Flyover Country Values

These people get this stuff better than most. They know that the choice about whether to call an action a “war” or a “police action” or a “train and assist” or God knows what else – that choice is most of all a marketing decision. Folks in this part of Oklahoma know that no matter what you call it, warriors fight and too often die – right away or over hours or weeks and months or until a suffering veteran is laid to rest decades later.”

— Charles Bloeser. In 2018 we still need our warriors, revised and updated from Veterans Day 2017 article, separately titled.

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https://combatresearchandprose.com/2019/03/30/in-2018-we-still-need-our-warriors/

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The following is excerpted from my article, “In 2018 we still need our warriors.”

The People Who Nurtured a Warrior

Oklahoma is a pretty conservative place to begin with. It was the last state in the Union to allow tattooing (again), when it ended its prohibition in 2006. Oklahoma voters have picked the GOP nominee in all but one of the last 16 or 17 trips to the wrestling mat. And in the last 4 presidential contests, the Republican ran the table.

I wrote in the Oklahoma Bar Journal in 2003 that more of those who jeopardize U.S. national security should face the death penalty (the law makes that easier now), but I still had to ask what it was about Oklahoma that led to the state in 2003 having ten times more people on death row than any other state in the U.S. Tenth Circuit.

It’s Either Right or it’s Wrong

The term “flyover country” is not just a geographic descriptor for that part of the continental U.S. that is bookended by the coasts. It’s shorthand for the people who call the place home.

Writer Matthew Wolfson equated “flyover country” with the American Midwest in a March, 2014 article in the New Republic:

Unlike many parts of the coasts, as well as the South and West where lax labor laws have attracted multinational corporations, the Midwest enjoys a degree of insulation from drastic changes. There’s still relatively little ethnic or religious diversity, there’s plenty of space to own land, prices aren’t too high, there’s not too much traffic congestion and, in an environment this familiar, people can afford to be friendly.

In a Molotov cocktail lobbed through cyberspace, The Hill contributor Mr. Duane Townsend described some of these regional attributes and the changes they brought in November 2016 derisively. In one of the less incendiary passages – I’m not kidding – he describes the region and its people this way:

A flyover state is the huge region between the coasts. As opposed to the eastern seaboard, northern post-industrial states and Pacific Ocean states, they’re overwhelmingly Republican, stanchly conservative, regressive right wing, evangelical Christian and working class, well, the loudest, most ill-informed of them are.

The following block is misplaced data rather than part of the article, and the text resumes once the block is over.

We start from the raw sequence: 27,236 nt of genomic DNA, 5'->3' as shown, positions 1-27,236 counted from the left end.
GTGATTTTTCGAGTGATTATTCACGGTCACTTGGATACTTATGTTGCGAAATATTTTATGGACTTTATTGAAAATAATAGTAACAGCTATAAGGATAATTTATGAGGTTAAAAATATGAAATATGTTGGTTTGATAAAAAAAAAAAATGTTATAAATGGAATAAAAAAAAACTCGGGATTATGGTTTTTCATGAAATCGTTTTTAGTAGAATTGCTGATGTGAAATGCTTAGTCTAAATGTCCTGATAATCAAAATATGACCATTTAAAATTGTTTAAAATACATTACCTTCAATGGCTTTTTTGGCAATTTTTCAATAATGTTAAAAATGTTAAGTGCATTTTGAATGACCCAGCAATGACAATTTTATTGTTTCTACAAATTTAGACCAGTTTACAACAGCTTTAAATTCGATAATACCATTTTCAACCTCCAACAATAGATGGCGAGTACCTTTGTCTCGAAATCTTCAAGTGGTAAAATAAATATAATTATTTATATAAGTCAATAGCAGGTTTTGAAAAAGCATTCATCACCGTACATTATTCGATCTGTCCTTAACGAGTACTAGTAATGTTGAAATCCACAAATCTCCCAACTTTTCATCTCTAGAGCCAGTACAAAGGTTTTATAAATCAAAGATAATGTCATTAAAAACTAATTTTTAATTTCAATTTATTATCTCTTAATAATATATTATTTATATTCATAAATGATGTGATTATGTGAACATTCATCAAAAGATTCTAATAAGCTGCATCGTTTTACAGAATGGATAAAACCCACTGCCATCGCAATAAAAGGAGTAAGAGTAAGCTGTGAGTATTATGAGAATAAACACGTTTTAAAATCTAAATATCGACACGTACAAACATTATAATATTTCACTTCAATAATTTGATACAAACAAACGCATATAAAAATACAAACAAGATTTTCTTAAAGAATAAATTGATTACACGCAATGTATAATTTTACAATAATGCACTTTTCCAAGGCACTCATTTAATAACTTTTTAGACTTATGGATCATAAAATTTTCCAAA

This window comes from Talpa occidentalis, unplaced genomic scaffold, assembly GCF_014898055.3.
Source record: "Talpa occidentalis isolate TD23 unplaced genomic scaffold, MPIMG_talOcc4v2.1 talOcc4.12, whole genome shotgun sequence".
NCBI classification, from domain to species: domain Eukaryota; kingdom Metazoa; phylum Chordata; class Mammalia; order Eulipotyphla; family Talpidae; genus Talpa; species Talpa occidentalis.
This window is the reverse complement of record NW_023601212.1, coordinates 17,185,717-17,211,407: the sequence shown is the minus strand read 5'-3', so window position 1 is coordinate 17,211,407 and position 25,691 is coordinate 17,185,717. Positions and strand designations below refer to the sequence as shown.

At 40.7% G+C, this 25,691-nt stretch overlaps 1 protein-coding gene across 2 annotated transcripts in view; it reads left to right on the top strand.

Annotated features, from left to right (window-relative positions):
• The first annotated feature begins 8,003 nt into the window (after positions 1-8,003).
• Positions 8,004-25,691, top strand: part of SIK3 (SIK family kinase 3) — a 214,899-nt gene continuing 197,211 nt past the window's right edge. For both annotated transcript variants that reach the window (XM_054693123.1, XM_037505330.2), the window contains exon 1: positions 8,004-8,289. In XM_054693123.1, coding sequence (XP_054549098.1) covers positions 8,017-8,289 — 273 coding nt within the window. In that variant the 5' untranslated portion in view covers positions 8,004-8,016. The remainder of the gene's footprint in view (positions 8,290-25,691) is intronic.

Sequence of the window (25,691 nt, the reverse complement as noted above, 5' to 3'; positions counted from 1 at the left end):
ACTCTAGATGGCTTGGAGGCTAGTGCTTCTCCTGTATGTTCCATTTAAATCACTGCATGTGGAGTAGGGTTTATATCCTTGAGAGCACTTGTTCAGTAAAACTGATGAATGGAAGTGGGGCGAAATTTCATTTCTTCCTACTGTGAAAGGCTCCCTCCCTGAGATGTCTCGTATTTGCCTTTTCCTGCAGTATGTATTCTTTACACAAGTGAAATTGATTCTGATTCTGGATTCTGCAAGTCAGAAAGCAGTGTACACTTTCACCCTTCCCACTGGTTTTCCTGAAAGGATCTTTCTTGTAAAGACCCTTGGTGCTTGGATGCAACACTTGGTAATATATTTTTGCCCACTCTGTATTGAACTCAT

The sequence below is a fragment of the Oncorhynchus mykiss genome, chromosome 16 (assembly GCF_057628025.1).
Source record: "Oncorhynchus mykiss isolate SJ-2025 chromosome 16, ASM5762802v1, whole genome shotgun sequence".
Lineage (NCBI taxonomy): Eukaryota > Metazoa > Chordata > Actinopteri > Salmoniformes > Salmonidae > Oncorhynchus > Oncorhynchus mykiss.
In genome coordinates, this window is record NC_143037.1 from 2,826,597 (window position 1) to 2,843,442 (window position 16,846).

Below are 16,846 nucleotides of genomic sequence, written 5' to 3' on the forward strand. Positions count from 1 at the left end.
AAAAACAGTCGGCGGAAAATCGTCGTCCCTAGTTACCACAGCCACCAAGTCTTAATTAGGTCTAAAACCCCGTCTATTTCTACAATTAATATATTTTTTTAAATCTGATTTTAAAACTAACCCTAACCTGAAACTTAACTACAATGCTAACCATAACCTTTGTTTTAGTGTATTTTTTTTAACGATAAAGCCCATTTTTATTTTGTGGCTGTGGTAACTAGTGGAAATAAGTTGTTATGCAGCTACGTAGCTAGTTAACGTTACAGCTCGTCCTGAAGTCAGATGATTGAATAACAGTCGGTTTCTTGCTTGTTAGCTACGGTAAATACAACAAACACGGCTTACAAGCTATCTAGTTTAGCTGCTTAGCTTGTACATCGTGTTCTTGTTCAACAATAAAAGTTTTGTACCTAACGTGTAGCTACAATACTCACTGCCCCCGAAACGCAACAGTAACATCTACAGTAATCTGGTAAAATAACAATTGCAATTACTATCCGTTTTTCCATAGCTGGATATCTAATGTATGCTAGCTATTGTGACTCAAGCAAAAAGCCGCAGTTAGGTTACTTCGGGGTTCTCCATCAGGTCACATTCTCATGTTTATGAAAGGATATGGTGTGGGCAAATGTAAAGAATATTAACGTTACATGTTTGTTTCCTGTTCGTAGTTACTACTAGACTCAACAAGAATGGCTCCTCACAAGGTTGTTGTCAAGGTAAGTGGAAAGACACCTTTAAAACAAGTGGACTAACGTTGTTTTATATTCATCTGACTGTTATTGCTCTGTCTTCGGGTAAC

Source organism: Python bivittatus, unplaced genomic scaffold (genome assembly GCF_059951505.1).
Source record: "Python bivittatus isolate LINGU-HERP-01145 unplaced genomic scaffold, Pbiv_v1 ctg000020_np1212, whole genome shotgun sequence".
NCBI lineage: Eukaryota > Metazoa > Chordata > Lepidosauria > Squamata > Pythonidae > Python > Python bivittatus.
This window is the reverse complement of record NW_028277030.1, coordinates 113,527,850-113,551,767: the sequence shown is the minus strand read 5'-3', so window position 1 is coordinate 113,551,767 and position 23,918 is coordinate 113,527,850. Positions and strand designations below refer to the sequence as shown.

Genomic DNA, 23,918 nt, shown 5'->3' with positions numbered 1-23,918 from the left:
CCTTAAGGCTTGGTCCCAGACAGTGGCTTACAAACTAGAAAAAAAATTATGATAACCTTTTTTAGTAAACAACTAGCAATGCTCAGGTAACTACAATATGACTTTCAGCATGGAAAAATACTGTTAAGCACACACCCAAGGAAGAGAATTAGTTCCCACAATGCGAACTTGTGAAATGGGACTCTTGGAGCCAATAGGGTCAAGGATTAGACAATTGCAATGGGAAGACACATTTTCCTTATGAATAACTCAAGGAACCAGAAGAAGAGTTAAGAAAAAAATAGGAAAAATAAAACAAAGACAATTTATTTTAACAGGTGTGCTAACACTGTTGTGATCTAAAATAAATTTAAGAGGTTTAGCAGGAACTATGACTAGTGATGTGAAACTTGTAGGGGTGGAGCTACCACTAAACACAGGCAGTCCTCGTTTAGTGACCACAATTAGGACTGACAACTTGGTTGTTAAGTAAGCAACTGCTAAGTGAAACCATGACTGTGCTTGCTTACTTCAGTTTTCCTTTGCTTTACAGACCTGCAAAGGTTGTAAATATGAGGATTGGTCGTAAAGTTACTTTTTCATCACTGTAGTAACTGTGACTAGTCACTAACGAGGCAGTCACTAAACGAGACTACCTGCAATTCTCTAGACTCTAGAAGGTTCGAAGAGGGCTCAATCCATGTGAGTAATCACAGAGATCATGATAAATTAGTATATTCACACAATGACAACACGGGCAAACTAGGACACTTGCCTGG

But politics has always had its own version of the fickle football fan. Writing in National Review in March 2016, Kevin Williamson said,

The truth about these dysfunctional, downscale communities is that they deserve to die. Economically, they are negative assets. Morally, they are indefensible. . . The white American underclass is in thrall to a vicious, selfish culture whose main products are misery and used heroin needles. . .

It’s not hard to argue that the corner of Oklahoma that gave birth to Delta Force warrior Joshua Wheeler is a land of perceived moral clarity. A land in which the answers to difficult spiritual and theological questions are certain. Certain because they’re rooted in the widespread belief and practice of an evangelical, Protestant brand of Christianity that considers “Old” and New Testaments to be the specifically chosen words of a Trinitarian God.

To many, the Protestant Bible contains words directly from the Divine that allow it to serve as an instruction manual for anything humanity might encounter. Ready guidance for a largely white population whose exposure to those who look and believe differently was in 1996 more limited than it is now. For those who take pride in claiming that this part of the Country is the “buckle of the Bible belt,” there have been and always will be “absolutes.”

Some of these are subject to change.

Despite larger portions of rigidity and legalism than is probably necessary, these remnants of an aspirational Indian Territory are home to a good and generous people who do what they can for the untethered soul who finds herself in desperate straits. More often than not, even those who believe it’s a sin for folks who are not married to each other to have sex with each other, can find compassion for a single, teenage mother with few resources and who can sure use some help.

But no place, no people can avoid suffering. And the widespread and deeply entrenched belief in an omnipotent, anthropomorphic God has too often had to serve as a deep well from which solace is drawn.

Adversity and hardship and loss can come in a lot of shapes and sizes. So whether the tragedy is the combat death of a child or parent or sibling or a visit from a malevolent tornado that scrapes from the face of the planet all evidence that an entire town ever existed, Oklahomans in this corner of the state and elsewhere have for generations viewed – or at least explained – tragedy as being “Gods will.”

The predominant faith tradition in this part of Oklahoma extends the belief in Divine determinism to the political realm. And it uses Christian scripture to support the belief that God picks leaders, both good and bad (“Everyone must submit to governing authorities. For all authority comes from God, and those in positions of authority have been placed there by God.” Romans 13:1, NLT)

God’s been busy. Oklahoma voters picked the GOP nominee in all but one of the last 16 or 17 times at bat. And in the last 4 elections, including 2016, the GOP presidential nominee won all 20 counties in this corner of Oklahoma, as well as all the other 57 counties in the state.

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Work Hard. Be Tough

Everything I know about the people from these 20 counties, including MSGT Wheeler’s Sequoyah County, is that hard work was and is considered proof of good character. Resilience has no alternative. And shame has long accompanied those – especially men – who accept public assistance.